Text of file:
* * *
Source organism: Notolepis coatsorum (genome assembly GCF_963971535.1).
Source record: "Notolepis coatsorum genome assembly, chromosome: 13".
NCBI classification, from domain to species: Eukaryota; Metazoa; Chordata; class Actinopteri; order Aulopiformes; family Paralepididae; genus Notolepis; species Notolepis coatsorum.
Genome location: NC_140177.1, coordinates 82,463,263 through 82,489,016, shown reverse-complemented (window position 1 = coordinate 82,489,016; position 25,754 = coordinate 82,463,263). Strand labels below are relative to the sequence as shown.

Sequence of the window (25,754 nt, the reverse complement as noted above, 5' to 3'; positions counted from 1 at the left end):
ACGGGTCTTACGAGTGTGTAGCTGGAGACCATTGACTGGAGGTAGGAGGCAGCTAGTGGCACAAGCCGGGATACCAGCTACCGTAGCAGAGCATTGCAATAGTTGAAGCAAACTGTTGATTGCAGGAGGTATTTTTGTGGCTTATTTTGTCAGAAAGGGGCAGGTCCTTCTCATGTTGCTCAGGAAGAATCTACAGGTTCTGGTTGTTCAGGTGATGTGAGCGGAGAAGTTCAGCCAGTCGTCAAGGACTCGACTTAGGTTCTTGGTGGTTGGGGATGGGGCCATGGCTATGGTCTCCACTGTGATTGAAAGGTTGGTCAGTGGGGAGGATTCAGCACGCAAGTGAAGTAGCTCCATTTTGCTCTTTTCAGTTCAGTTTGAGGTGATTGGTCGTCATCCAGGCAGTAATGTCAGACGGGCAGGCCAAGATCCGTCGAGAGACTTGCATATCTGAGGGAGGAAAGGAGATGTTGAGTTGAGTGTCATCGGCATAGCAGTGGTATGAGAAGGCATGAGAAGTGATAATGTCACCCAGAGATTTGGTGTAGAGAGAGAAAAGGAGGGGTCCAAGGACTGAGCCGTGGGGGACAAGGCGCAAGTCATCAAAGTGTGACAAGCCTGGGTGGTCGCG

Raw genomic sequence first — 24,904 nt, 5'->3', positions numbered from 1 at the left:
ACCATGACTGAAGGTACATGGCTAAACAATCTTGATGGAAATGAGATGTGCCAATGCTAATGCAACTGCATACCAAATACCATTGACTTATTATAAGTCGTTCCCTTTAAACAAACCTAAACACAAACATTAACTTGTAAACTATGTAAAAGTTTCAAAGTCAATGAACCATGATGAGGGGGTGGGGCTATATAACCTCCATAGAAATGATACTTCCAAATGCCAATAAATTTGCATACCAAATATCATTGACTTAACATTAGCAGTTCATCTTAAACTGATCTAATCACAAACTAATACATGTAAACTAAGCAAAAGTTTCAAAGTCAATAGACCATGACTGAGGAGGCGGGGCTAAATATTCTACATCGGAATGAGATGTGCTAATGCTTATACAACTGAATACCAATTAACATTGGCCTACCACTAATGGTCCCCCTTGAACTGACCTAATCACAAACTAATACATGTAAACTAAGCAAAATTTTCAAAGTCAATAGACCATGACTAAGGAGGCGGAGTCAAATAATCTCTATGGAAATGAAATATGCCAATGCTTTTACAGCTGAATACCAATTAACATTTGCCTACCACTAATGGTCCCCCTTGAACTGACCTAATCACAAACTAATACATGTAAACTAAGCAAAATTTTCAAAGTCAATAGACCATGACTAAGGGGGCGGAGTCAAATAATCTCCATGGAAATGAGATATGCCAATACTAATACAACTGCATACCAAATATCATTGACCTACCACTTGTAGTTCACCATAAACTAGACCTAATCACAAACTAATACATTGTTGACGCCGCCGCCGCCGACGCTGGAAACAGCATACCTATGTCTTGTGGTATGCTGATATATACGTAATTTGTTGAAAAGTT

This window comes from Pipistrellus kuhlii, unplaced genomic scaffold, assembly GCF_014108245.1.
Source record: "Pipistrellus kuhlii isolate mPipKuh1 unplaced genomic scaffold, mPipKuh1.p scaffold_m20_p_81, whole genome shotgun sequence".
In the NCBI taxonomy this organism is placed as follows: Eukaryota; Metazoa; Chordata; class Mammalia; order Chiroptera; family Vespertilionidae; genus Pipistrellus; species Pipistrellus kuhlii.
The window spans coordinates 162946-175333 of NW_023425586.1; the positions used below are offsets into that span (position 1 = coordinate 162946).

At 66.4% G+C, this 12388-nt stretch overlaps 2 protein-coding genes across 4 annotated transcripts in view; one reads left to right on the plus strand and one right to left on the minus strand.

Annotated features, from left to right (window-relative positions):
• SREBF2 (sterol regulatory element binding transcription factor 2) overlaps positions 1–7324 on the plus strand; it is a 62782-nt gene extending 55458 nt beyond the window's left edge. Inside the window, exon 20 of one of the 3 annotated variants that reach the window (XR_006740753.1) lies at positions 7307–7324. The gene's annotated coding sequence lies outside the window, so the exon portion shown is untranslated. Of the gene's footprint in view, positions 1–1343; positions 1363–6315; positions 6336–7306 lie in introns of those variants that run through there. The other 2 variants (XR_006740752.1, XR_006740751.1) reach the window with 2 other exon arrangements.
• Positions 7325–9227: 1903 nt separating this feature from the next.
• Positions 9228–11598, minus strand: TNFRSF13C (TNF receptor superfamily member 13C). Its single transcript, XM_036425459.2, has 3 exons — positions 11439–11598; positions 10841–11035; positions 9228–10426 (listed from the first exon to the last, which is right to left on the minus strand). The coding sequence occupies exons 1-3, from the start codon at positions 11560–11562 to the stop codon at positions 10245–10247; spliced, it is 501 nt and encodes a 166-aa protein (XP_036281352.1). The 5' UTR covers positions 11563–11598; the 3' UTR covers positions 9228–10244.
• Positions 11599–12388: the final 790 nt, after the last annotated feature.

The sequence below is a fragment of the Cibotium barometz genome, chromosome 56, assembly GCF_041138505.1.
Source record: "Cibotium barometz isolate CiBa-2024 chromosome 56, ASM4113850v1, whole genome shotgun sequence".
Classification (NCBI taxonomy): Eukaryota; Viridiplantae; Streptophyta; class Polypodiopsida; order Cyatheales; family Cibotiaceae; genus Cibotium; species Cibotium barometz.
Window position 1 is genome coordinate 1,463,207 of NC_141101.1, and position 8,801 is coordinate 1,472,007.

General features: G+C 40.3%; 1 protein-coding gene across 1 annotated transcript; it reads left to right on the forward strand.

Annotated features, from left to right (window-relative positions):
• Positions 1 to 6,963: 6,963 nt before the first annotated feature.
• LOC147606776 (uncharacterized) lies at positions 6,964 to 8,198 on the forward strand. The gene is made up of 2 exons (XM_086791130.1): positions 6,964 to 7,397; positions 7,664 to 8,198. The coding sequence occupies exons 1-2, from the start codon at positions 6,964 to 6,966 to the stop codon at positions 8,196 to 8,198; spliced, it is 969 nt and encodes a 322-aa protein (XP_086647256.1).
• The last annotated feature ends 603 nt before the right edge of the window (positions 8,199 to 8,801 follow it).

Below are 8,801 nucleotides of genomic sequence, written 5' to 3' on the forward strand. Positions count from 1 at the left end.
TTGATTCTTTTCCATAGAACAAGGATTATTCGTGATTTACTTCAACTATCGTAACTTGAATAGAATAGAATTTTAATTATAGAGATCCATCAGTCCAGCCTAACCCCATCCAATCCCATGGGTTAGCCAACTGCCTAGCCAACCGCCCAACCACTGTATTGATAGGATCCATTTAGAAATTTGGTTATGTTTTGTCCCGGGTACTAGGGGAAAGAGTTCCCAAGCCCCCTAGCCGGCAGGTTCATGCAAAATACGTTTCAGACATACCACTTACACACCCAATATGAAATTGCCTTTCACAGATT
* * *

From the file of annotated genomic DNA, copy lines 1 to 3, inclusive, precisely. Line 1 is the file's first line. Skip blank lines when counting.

Source organism: Notolepis coatsorum (genome assembly GCF_963971535.1).
Source record: "Notolepis coatsorum genome assembly, chromosome: 13".
NCBI classification, from domain to species: Eukaryota; Metazoa; Chordata; class Actinopteri; order Aulopiformes; family Paralepididae; genus Notolepis; species Notolepis coatsorum.